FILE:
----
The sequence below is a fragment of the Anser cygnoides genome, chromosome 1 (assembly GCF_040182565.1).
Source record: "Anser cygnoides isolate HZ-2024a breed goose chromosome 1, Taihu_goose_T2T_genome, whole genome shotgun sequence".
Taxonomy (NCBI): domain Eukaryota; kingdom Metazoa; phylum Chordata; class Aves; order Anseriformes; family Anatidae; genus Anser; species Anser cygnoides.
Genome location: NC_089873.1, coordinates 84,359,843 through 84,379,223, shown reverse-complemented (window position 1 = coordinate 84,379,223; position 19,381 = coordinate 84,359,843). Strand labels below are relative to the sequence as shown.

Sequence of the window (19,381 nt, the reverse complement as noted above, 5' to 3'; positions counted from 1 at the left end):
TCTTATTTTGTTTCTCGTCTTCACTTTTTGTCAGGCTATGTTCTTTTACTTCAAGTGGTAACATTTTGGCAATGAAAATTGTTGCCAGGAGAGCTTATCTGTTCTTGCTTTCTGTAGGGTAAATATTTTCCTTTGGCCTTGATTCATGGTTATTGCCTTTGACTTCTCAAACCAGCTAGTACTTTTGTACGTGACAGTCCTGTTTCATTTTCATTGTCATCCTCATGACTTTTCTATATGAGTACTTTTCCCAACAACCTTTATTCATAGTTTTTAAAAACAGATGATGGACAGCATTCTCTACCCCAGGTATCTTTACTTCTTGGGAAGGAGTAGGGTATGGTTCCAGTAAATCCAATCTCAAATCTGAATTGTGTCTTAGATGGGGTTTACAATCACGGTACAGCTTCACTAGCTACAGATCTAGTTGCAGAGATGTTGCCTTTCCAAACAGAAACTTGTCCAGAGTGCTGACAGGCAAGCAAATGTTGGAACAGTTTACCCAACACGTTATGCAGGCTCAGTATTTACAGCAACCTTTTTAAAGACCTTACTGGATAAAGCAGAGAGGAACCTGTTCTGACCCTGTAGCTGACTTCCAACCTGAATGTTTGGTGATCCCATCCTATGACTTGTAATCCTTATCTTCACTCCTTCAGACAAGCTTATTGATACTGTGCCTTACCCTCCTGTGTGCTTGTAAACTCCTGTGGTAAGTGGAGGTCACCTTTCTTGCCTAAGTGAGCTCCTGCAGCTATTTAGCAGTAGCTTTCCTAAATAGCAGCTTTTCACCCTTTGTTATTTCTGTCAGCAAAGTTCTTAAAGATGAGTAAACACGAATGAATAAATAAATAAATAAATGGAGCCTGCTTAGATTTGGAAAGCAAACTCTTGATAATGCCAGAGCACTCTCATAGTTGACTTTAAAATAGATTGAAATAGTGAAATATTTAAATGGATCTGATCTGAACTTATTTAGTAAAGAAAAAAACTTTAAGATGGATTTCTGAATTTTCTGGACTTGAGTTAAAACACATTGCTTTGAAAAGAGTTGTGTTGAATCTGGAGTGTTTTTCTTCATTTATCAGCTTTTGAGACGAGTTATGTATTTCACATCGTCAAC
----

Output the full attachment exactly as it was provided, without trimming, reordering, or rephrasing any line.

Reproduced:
The sequence below is a fragment of the Anser cygnoides genome, chromosome 1 (assembly GCF_040182565.1).
Source record: "Anser cygnoides isolate HZ-2024a breed goose chromosome 1, Taihu_goose_T2T_genome, whole genome shotgun sequence".
Taxonomy (NCBI): domain Eukaryota; kingdom Metazoa; phylum Chordata; class Aves; order Anseriformes; family Anatidae; genus Anser; species Anser cygnoides.
Genome location: NC_089873.1, coordinates 84,359,843 through 84,379,223, shown reverse-complemented (window position 1 = coordinate 84,379,223; position 19,381 = coordinate 84,359,843). Strand labels below are relative to the sequence as shown.

Sequence of the window (19,381 nt, the reverse complement as noted above, 5' to 3'; positions counted from 1 at the left end):
TCTTATTTTGTTTCTCGTCTTCACTTTTTGTCAGGCTATGTTCTTTTACTTCAAGTGGTAACATTTTGGCAATGAAAATTGTTGCCAGGAGAGCTTATCTGTTCTTGCTTTCTGTAGGGTAAATATTTTCCTTTGGCCTTGATTCATGGTTATTGCCTTTGACTTCTCAAACCAGCTAGTACTTTTGTACGTGACAGTCCTGTTTCATTTTCATTGTCATCCTCATGACTTTTCTATATGAGTACTTTTCCCAACAACCTTTATTCATAGTTTTTAAAAACAGATGATGGACAGCATTCTCTACCCCAGGTATCTTTACTTCTTGGGAAGGAGTAGGGTATGGTTCCAGTAAATCCAATCTCAAATCTGAATTGTGTCTTAGATGGGGTTTACAATCACGGTACAGCTTCACTAGCTACAGATCTAGTTGCAGAGATGTTGCCTTTCCAAACAGAAACTTGTCCAGAGTGCTGACAGGCAAGCAAATGTTGGAACAGTTTACCCAACACGTTATGCAGGCTCAGTATTTACAGCAACCTTTTTAAAGACCTTACTGGATAAAGCAGAGAGGAACCTGTTCTGACCCTGTAGCTGACTTCCAACCTGAATGTTTGGTGATCCCATCCTATGACTTGTAATCCTTATCTTCACTCCTTCAGACAAGCTTATTGATACTGTGCCTTACCCTCCTGTGTGCTTGTAAACTCCTGTGGTAAGTGGAGGTCACCTTTCTTGCCTAAGTGAGCTCCTGCAGCTATTTAGCAGTAGCTTTCCTAAATAGCAGCTTTTCACCCTTTGTTATTTCTGTCAGCAAAGTTCTTAAAGATGAGTAAACACGAATGAATAAATAAATAAATAAATGGAGCCTGCTTAGATTTGGAAAGCAAACTCTTGATAATGCCAGAGCACTCTCATAGTTGACTTTAAAATAGATTGAAATAGTGAAATATTTAAATGGATCTGATCTGAACTTATTTAGTAAAGAAAAAAACTTTAAGATGGATTTCTGAATTTTCTGGACTTGAGTTAAAACACATTGCTTTGAAAAGAGTTGTGTTGAATCTGGAGTGTTTTTCTTCATTTATCAGCTTTTGAGACGAGTTATGTATTTCACATCGTCAAC